Rational Numbers 9: Decimal Form of Rational Numbers Objectives To use base ten blocks to model operations on decimal numbers To review the algorithms for addition, subtraction, multiplication and division
More informationHow To Math Properties
CLOSURE a + b is a real number; when you add 2 real numbers, the result is also a real number. and 5 are both real numbers, + 5 8 and the sum, 8, is also a real number. a b is a real number; when you subtract
More informationLecture 1: Elementary Number Theory
Lecture 1: Elementary Number Theory The integers are the simplest and most fundamental objects in discrete mathematics. All calculations by computers are based on the arithmetical operations with integers
More informationContinued fractions and good approximations.
Continued fractions and good approximations We will study how to find good approximations for important real life constants A good approximation must be both accurate and easy to use For instance, our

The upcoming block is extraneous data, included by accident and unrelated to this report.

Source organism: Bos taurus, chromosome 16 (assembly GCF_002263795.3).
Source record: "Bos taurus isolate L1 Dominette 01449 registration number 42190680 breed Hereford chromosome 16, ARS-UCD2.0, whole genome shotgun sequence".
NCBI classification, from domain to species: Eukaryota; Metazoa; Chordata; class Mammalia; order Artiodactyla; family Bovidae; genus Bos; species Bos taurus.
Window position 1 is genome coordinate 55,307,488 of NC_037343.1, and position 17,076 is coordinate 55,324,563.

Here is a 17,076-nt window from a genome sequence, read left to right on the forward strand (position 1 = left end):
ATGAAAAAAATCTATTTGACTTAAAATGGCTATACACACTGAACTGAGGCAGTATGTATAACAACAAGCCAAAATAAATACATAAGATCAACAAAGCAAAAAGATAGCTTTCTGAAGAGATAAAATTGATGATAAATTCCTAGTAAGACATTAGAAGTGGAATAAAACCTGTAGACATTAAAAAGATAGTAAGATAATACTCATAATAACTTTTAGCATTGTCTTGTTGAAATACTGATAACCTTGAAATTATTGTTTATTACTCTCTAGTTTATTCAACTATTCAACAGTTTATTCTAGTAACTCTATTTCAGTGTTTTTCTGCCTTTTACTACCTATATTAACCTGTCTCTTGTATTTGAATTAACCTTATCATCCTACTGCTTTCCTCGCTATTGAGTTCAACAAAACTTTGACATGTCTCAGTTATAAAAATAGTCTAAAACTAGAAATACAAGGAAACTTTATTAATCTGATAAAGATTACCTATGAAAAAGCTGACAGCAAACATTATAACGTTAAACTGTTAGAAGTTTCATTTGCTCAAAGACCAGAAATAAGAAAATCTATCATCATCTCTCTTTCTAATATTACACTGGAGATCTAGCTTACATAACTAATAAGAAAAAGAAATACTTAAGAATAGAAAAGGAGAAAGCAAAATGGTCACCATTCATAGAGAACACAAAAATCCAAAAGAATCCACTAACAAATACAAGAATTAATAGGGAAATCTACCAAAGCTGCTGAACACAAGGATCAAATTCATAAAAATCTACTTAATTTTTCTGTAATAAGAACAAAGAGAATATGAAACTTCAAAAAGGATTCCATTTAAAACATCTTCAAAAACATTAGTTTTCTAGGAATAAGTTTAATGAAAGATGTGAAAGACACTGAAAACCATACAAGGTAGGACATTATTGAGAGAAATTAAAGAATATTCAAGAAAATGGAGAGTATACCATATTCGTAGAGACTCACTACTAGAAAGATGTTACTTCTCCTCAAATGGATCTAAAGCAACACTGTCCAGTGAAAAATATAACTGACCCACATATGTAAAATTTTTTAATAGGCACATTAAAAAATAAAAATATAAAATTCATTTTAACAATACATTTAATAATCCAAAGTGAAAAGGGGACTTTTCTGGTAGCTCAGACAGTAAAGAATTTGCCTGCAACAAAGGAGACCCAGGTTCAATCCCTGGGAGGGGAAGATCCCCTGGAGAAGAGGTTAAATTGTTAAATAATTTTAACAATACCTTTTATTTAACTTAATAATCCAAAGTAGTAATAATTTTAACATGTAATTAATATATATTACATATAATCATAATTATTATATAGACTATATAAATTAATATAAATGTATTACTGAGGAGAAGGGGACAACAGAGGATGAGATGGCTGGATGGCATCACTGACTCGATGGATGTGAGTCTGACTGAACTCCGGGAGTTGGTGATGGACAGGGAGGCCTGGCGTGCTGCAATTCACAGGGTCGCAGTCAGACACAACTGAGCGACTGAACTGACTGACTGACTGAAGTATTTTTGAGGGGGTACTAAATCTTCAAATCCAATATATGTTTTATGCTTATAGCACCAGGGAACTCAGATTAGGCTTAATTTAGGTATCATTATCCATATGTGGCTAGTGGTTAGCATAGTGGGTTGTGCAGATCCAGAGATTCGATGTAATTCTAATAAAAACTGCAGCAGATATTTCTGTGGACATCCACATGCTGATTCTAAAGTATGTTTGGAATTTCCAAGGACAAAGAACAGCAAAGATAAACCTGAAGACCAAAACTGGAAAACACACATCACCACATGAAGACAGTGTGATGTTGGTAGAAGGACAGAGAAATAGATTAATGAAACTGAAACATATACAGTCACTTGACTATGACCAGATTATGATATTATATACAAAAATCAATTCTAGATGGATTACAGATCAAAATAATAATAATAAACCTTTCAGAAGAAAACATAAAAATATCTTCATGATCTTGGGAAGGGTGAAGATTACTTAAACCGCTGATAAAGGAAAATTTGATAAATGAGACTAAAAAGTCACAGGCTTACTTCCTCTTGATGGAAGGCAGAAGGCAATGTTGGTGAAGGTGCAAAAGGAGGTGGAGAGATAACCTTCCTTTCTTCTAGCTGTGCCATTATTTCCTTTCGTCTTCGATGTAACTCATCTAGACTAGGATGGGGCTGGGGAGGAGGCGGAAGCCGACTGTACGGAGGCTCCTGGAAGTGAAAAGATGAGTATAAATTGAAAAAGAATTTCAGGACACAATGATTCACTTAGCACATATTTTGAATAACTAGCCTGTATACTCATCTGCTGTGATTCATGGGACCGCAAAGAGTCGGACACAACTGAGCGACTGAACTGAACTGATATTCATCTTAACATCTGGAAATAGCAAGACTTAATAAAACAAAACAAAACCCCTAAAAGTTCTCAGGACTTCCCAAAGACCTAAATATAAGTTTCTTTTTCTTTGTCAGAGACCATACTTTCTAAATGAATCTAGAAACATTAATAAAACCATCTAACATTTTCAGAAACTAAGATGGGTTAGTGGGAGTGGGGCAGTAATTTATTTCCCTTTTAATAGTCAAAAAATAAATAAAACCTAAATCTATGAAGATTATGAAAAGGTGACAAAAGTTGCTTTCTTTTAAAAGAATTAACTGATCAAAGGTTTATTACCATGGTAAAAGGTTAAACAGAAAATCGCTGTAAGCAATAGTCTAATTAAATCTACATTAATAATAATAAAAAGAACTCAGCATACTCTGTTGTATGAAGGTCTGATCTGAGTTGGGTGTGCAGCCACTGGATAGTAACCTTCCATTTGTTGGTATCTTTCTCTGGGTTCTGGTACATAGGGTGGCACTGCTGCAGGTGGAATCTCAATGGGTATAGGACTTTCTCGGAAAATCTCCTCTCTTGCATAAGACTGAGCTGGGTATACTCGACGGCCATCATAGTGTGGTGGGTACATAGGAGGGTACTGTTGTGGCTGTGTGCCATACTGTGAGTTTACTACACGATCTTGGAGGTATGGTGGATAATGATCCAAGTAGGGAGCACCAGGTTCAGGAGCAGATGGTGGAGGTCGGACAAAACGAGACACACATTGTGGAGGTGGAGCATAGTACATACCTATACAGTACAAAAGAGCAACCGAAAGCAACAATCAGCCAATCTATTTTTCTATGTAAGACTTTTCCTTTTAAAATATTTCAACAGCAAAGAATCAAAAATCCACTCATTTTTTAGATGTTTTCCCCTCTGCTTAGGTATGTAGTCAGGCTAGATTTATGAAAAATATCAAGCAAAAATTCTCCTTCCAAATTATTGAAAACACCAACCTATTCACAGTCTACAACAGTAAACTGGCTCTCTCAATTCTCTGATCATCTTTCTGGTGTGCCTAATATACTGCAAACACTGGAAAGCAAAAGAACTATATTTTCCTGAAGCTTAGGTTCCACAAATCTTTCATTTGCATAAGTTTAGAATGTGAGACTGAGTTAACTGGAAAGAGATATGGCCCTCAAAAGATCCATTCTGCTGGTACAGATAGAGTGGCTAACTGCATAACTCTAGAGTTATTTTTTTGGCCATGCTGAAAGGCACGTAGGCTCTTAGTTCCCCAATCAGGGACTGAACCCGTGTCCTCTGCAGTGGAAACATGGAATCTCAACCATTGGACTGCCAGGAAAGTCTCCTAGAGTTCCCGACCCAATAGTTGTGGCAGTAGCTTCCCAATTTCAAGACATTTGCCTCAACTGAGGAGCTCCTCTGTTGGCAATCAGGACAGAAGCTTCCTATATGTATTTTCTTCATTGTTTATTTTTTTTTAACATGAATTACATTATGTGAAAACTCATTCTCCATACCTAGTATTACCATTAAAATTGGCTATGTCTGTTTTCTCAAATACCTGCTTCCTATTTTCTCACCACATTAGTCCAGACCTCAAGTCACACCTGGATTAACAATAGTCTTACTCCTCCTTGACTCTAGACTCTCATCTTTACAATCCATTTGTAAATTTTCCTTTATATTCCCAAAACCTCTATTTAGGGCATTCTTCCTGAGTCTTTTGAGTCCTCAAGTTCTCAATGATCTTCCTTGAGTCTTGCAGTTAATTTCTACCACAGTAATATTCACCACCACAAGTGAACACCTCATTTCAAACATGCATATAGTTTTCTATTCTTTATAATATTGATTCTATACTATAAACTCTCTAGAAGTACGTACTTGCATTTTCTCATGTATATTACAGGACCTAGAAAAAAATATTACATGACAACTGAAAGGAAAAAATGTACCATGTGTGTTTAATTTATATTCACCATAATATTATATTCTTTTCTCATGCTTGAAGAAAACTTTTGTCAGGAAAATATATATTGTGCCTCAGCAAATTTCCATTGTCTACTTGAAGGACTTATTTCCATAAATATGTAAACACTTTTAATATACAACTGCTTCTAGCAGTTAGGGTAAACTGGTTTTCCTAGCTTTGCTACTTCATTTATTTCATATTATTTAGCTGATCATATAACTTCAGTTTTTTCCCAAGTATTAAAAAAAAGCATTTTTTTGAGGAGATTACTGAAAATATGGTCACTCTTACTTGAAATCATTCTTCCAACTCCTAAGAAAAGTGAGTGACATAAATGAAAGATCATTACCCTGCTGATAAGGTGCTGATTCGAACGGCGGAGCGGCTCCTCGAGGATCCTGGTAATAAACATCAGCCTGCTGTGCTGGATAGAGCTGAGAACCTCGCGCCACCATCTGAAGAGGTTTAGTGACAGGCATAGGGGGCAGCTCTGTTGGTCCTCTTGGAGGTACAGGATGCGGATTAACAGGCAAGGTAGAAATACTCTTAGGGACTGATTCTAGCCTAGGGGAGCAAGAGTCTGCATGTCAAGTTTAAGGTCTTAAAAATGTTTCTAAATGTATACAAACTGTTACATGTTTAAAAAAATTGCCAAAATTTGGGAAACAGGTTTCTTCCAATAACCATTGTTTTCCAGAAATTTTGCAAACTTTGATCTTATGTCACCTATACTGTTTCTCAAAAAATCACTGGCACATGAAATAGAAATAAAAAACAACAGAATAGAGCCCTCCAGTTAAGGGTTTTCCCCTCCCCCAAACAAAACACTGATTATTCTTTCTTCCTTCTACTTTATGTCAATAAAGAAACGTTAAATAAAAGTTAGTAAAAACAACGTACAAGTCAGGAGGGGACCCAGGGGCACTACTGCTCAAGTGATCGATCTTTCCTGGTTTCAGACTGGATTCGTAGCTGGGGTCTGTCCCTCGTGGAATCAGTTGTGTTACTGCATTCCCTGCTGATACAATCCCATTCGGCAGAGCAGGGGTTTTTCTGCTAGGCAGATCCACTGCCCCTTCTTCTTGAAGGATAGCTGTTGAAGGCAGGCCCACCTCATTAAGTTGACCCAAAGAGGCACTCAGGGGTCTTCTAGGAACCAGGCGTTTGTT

More informationMATH 13150: Freshman Seminar Unit 10
MATH 13150: Freshman Seminar Unit 10 1. Relatively prime numbers and Euler s function In this chapter, we are going to discuss when two numbers are relatively prime, and learn how to count the numbers
More informationChapter 5 Number Theory. 5.1 Primes, composites, and tests for divisibility
Chapter 5 Number Theory 5.1 Primes, composites, and tests for divisibility Primes and Composites Prime number (prime) a counting number with exactly two different factors Composite number (composite) a
More informationEuclid s Algorithm for the Greatest Common Divisor Desh Ranjan Department of Computer Science New Mexico State University